Re: [R] optimization problem in R ... can this be done?

From: Gregory Gentlemen <>
Date: Sun 26 Jun 2005 - 09:26:15 EST

Spencer: Thank you for the helpful suggestions. I have another question following some code I wrote. The function below gives a crude approximation for the x of interest (that value of x such that g(x,n) is less than 0 for all n).  

# // btilda optimize g(n,x) for some fixed x, and then approximately finds that g(n,x) # such that abs(g(n*,x)=0 // btilda <- function(range,len) {
# range: over which to look for x
bb <- seq(range[1],range[2],length=len)
OBJ <- sapply(bb,function(x) {fixed <- c(x,1000000,692,500000,1600,v1,217227); return(optimize(g,c(1,1000),maximum=TRUE,tol=0.0000001,x=fixed)$objective)}) tt <- data.frame(b=bb,obj=OBJ)
tt$absobj <- abs(tt$obj)
d <- tt[order(tt$absobj),][1:3,]

For instance a run of
> btilda(c(20.55806,20.55816),10000) .... returns:

               b                  obj                    absobj
5834   20.55812    -0.0004942848    0.0004942848
5833   20.55812     0.0011715433    0.0011715433
5835 20.55812 -0.0021601140 0.0021601140

My question is how to improve the precision of b (which is x) here. It seems that seq(20.55806,20.55816,length=10000 ) is only precise to 5 or so digits, and thus, is equivalent for numerous succesive values. How can I get around this?

Spencer Graves <> wrote: Part of the R culture is a statement by Simon Blomberg immortalized in library(fortunes) as, "This is R. There is no if. Only how."

I can't see now how I would automate a complete solution to your problem in general. However, given a specific g(x, n), I would start by writing a function to use "expand.grid" and "contour" to make a contour plot of g(x, n) over specified ranges for x = seq(0, x.max, length=npts) and n = seq(0, n.max, npts) for a specified number of points npts. Then I'd play with x.max, n.max, and npts until I got what I wanted. With the right choices for x.max, n.max, and npts, the solution will be obvious from the plot. In some cases, nothing more will be required.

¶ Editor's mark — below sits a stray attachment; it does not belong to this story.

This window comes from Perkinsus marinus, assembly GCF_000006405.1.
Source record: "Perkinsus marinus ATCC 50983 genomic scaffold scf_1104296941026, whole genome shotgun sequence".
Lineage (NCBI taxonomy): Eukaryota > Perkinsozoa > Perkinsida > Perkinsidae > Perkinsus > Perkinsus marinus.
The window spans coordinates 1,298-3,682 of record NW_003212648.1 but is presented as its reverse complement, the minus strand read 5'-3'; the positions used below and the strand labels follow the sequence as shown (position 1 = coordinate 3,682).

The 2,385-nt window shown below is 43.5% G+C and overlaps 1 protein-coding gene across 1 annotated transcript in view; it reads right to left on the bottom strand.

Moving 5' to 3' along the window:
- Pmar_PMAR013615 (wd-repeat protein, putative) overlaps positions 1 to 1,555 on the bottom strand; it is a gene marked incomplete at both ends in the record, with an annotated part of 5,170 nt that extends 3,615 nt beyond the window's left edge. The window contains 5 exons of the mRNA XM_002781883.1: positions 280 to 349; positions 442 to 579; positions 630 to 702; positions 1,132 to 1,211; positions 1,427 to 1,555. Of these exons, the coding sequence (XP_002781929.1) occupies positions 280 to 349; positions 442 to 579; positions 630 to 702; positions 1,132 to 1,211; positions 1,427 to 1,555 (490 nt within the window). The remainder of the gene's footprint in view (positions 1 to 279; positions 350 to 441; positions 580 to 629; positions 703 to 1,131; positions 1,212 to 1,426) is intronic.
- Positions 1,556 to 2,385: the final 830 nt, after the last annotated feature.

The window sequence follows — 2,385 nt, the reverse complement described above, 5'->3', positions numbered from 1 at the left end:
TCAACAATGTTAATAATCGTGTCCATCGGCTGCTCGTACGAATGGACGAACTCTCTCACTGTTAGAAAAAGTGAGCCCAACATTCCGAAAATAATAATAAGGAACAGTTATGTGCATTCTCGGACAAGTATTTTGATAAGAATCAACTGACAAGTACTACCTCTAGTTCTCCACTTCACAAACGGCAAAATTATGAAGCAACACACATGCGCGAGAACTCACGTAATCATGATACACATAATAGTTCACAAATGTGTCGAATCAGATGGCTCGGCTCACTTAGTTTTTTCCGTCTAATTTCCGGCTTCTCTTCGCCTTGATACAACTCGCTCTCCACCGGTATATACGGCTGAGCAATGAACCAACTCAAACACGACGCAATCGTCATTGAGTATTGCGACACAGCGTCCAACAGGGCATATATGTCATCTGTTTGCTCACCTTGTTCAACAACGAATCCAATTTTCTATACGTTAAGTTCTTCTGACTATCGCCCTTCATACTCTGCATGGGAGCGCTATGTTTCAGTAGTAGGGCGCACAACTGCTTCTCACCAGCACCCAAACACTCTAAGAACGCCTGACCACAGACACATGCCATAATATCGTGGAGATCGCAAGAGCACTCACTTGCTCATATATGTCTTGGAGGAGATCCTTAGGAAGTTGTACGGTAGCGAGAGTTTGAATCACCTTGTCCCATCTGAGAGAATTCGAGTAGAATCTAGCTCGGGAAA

If I wanted more than that, I would need to exploit further some specifics of the problem. For that, permit me to restate some of what I think I understood of your specific problem:

(1) For fixed n, g(x, n) is monotonically decreasing in x>0.

(2) For fixed x, g(x, n) has only two local maxima, one at n=0 (or n=eps>0, esp arbitrarily small) and the other at n2(x), say, with a local minimum in between at n1(x), say.

With this, I would write functions to find n1(x) and n2(x) given x. I might not even need n1(x) if I could figure out how to obtain n2(x) without it. Then I'd make a plot with two lines (using "plot" and "lines") of g(x, 0) and g(x, n2(x)) vs. x.

By the time I'd done all that, if I still needed more, I'd probably have ideas about what else to do.

hope this helps.
spencer graves

Gregory Gentlemen wrote:

> Im trying to ascertain whether or not the facilities of R are sufficient for solving an optimization problem I've come accross. Because of my limited experience with R, I would greatly appreciate some feedback from more frequent users.
> The problem can be delineated as such:
> A utility function, we shall call g is a function of x, n ... g(x,n). g has the properties: n > 0, x lies on the real line. g may take values along the real line. g is such that g(x,n)=g(-x,n). g is a decreasing function of x for any n; for fixed x, g(x,n) is smooth and intially decreases upon reaching an inflection point, thereafter increasing until it reaches a maxima and then declinces (neither concave nor convex).
> My optimization problem is to find the largest positive x such that g(x,n) is less than zero for all n. In fact, because of the symmetry of g around x, we need only consider x > 0. Such an x does exists in this problem, and of course g obtains a maximum value of 0 at some n for this value of x. my issue is writing some code to systematically obtain this value.
> Is R capable of handling such a problem? (i.e. through some sort of optimization fucntion, or some sort of grid search with the relevant constraints)
> Any suggestions would be appreciated.
> Gregory Gentlemen
> The following is a sketch of an optimization problem I need to solve.
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Spencer Graves, PhD
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